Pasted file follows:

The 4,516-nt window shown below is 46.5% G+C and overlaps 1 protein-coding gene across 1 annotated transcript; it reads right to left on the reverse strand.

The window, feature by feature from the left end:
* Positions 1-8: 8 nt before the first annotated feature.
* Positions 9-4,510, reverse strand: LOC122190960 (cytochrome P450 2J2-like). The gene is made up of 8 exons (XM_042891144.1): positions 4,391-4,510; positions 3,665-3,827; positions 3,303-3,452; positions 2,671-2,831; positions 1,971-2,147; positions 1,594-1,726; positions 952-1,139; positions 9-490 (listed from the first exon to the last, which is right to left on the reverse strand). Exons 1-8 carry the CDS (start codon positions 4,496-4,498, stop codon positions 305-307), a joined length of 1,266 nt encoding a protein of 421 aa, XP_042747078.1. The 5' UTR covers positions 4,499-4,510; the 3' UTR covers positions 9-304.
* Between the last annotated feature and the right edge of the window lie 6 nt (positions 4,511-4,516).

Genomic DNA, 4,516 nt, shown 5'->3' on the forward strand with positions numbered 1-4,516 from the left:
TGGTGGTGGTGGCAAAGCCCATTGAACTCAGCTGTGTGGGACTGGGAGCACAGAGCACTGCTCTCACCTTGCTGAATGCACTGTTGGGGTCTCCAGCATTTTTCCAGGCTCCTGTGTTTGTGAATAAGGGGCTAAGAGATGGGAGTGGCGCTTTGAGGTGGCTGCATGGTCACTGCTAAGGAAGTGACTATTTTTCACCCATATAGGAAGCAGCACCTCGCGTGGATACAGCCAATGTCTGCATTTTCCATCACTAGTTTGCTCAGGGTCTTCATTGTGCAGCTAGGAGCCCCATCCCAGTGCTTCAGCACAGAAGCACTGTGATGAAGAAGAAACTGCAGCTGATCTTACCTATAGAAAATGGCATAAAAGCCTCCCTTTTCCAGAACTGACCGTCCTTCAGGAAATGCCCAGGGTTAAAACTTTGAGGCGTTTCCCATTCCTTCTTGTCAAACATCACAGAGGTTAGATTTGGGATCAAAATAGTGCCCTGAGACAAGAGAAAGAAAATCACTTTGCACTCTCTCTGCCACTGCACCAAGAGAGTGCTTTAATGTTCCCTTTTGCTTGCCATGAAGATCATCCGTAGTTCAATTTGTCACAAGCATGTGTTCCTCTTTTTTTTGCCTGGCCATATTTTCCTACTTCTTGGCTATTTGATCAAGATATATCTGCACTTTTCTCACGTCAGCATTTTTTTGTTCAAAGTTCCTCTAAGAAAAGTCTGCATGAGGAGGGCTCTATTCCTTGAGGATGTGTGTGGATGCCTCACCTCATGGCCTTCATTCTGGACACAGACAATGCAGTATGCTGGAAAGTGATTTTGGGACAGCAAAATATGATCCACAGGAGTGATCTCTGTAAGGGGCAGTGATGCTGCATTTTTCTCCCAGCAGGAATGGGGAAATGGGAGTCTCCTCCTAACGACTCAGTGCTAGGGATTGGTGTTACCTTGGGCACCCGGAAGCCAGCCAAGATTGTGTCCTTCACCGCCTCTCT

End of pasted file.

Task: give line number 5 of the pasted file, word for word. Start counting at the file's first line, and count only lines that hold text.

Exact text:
* Between the last annotated feature and the right edge of the window lie 6 nt (positions 4,511-4,516).